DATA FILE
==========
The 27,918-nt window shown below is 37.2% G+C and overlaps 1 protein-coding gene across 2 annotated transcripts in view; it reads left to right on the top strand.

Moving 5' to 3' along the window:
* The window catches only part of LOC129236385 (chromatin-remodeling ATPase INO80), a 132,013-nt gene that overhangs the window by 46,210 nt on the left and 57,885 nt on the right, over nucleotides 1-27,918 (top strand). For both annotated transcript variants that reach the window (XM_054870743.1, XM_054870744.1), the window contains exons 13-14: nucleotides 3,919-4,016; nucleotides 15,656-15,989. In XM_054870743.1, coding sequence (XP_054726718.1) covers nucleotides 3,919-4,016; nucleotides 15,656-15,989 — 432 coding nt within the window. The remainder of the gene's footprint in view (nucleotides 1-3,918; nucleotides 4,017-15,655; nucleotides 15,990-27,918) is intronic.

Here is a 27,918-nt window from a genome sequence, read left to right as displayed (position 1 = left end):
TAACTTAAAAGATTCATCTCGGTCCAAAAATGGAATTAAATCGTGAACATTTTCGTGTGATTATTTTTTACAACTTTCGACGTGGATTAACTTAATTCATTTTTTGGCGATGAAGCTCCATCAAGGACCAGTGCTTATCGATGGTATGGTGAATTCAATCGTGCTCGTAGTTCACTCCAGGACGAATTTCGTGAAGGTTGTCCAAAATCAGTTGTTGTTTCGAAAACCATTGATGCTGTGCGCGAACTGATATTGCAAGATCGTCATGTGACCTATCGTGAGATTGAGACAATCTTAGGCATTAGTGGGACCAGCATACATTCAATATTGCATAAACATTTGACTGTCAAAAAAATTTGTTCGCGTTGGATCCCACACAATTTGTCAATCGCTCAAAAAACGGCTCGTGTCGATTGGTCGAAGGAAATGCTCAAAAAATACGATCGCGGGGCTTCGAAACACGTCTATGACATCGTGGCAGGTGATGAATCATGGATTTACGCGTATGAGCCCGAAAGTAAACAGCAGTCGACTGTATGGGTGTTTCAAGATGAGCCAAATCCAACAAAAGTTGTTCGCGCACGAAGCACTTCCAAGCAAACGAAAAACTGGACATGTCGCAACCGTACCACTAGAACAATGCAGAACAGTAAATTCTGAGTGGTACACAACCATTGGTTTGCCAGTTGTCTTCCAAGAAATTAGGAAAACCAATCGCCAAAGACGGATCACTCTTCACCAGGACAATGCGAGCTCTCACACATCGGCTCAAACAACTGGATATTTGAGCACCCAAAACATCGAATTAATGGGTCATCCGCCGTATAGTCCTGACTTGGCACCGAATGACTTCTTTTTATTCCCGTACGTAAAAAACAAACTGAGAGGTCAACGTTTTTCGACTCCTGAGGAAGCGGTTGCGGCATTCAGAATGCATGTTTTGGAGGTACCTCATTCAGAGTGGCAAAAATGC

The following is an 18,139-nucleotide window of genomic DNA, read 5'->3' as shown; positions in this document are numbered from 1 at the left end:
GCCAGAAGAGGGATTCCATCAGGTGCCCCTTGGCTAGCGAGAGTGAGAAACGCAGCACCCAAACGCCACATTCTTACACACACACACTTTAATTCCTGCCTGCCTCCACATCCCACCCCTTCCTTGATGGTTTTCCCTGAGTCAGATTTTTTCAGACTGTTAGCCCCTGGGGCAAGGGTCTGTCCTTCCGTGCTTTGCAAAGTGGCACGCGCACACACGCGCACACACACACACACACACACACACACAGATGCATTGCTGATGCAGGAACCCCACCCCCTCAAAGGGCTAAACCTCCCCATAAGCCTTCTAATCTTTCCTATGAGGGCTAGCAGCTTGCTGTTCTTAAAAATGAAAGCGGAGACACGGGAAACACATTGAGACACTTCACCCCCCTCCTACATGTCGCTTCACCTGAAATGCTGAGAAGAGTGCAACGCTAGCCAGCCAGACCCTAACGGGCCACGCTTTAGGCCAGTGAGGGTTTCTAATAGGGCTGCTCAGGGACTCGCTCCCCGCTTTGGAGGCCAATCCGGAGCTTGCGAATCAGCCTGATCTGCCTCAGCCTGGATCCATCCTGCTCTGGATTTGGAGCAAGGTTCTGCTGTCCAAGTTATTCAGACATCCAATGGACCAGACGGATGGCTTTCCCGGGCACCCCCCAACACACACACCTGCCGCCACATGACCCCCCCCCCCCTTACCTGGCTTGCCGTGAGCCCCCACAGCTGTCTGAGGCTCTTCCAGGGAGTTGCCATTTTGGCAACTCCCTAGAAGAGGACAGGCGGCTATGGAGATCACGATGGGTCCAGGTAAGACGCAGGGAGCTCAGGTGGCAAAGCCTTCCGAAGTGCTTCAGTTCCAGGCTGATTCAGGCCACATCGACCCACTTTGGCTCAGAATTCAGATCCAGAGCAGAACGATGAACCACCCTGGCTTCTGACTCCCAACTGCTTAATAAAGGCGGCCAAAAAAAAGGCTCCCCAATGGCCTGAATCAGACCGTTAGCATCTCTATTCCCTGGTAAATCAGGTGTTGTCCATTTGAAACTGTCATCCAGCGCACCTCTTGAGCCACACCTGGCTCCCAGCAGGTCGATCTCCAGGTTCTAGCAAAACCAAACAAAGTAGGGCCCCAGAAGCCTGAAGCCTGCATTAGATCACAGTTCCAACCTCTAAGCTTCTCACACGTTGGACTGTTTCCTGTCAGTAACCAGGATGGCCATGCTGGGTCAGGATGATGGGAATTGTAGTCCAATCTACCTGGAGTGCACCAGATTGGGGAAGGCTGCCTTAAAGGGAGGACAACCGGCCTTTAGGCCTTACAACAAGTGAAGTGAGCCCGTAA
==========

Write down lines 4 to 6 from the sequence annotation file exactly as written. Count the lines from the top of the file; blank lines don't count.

Here is a 27,918-nt window from a genome sequence, read left to right as displayed (position 1 = left end):
TAACTTAAAAGATTCATCTCGGTCCAAAAATGGAATTAAATCGTGAACATTTTCGTGTGATTATTTTTTACAACTTTCGACGTGGATTAACTTAATTCATTTTTTGGCGATGAAGCTCCATCAAGGACCAGTGCTTATCGATGGTATGGTGAATTCAATCGTGCTCGTAGTTCACTCCAGGACGAATTTCGTGAAGGTTGTCCAAAATCAGTTGTTGTTTCGAAAACCATTGATGCTGTGCGCGAACTGATATTGCAAGATCGTCATGTGACCTATCGTGAGATTGAGACAATCTTAGGCATTAGTGGGACCAGCATACATTCAATATTGCATAAACATTTGACTGTCAAAAAAATTTGTTCGCGTTGGATCCCACACAATTTGTCAATCGCTCAAAAAACGGCTCGTGTCGATTGGTCGAAGGAAATGCTCAAAAAATACGATCGCGGGGCTTCGAAACACGTCTATGACATCGTGGCAGGTGATGAATCATGGATTTACGCGTATGAGCCCGAAAGTAAACAGCAGTCGACTGTATGGGTGTTTCAAGATGAGCCAAATCCAACAAAAGTTGTTCGCGCACGAAGCACTTCCAAGCAAACGAAAAACTGGACATGTCGCAACCGTACCACTAGAACAATGCAGAACAGTAAATTCTGAGTGGTACACAACCATTGGTTTGCCAGTTGTCTTCCAAGAAATTAGGAAAACCAATCGCCAAAGACGGATCACTCTTCACCAGGACAATGCGAGCTCTCACACATCGGCTCAAACAACTGGATATTTGAGCACCCAAAACATCGAATTAATGGGTCATCCGCCGTATAGTCCTGACTTGGCACCGAATGACTTCTTTTTATTCCCGTACGTAAAAAACAAACTGAGAGGTCAACGTTTTTCGACTCCTGAGGAAGCGGTTGCGGCATTCAGAATGCATGTTTTGGAGGTACCTCATTCAGAGTGGCAAAAATGC

The following is an 18,139-nucleotide window of genomic DNA, read 5'->3' as shown; positions in this document are numbered from 1 at the left end: